ROTFLMAO!!! I made the honeycomb pins out of 1/8 wood and acrylic. The acrylic ones have not even cracked. After 10-15 times the acrylic pins seem to get smaller. When that happens they lose their ability to hold down material.
Unshielded magnets bad, If you wave a thin screwdriver loosely in your fingers at the height above the magnet about the same as the cutting head and you can feel the pull it can create problems for your machine.
Okay, speaking of the pins, this reminds me of something I have been wondering. Some of my pins fit so loosely in the honeycomb that they really don’t hold anything. But if I put them in a different hole, they are pretty tight. What causes that, is it the pins are worn out? Surely it wouldn’t be different sized holes on the bed, right? Or is it that my baltic birch is so warped nothing would hold it flat enough? It’s really not an issue, except for when I have a really warped piece of proofgrade, where I can only use the pins on the very back and very front, and lots of times, I can’t get the pins to hold it down flat.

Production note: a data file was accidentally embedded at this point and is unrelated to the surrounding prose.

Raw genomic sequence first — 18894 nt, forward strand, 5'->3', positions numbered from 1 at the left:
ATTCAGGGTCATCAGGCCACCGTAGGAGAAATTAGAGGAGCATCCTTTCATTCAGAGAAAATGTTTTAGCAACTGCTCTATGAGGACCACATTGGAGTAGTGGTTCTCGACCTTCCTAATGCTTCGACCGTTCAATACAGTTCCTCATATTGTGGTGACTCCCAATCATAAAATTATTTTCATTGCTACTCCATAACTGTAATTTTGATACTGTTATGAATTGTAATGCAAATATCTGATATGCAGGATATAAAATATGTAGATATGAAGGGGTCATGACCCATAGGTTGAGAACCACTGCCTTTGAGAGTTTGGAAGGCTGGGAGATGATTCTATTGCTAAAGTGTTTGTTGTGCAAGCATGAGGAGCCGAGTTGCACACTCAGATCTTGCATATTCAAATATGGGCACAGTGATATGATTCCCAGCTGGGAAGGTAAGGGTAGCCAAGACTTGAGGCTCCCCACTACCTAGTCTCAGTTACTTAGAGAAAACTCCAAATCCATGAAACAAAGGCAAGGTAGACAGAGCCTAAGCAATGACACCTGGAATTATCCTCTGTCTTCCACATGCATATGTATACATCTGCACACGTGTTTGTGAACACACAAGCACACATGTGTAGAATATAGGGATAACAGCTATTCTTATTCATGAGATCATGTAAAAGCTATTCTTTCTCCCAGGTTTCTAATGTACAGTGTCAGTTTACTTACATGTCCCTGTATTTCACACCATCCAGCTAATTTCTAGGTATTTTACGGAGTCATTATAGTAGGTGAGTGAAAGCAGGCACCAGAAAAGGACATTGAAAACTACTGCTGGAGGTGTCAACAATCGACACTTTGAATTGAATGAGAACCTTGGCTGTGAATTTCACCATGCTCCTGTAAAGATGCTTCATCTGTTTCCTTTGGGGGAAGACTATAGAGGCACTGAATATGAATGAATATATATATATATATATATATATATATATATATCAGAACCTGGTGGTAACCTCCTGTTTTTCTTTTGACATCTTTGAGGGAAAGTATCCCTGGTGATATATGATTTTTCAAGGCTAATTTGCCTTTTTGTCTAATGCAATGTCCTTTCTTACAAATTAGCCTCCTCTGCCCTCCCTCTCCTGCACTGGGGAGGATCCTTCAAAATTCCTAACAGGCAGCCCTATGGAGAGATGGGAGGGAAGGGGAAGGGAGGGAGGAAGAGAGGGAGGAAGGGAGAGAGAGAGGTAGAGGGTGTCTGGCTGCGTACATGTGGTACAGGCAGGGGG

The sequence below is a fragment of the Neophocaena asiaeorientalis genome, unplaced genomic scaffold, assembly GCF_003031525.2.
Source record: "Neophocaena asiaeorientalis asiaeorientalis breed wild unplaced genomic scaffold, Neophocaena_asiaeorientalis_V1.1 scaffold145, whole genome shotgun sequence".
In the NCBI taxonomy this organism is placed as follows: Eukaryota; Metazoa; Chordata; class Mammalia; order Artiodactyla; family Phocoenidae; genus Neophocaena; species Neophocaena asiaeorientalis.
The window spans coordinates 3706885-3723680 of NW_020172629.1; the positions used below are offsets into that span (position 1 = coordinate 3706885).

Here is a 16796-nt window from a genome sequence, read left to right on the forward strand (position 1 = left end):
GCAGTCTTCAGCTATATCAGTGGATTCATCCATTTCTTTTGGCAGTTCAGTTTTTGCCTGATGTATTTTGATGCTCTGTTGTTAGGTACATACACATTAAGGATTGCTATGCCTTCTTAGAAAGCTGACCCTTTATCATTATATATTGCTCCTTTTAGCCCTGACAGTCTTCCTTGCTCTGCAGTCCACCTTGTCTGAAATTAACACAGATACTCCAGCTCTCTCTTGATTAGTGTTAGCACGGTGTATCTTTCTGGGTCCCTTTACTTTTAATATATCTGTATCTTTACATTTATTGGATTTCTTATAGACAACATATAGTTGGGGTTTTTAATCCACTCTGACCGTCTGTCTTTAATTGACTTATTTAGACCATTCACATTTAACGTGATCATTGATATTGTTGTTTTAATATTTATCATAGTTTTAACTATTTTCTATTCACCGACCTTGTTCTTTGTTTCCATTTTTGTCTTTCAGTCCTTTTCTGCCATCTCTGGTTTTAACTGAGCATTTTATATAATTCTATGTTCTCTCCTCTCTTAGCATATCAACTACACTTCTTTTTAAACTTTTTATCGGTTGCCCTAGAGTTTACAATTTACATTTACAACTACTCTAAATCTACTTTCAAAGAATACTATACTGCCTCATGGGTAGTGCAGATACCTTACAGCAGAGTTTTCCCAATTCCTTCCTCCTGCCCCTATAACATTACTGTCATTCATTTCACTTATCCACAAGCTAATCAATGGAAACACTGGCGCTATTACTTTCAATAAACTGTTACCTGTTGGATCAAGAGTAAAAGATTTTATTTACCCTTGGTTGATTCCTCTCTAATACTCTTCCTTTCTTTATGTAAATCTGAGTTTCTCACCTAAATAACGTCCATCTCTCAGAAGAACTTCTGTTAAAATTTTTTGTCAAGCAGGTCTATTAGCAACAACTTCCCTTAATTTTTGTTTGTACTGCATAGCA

So the redheart insert is glued into an engraved pocket on the underside of the lid, which is a through-cut inlay piece. Alignment was key, so I needed the pocket to be perfectly placed on the underside of the lid. While I may have been able to engrave the two pieces of inlay separately, the chances of getting it right were greatly reduced compared to assembling first, then using a jig to setup the engrave after the glue dried.
So, it’s really situational… but there are definitely cases where engraving after the cut is a good plan.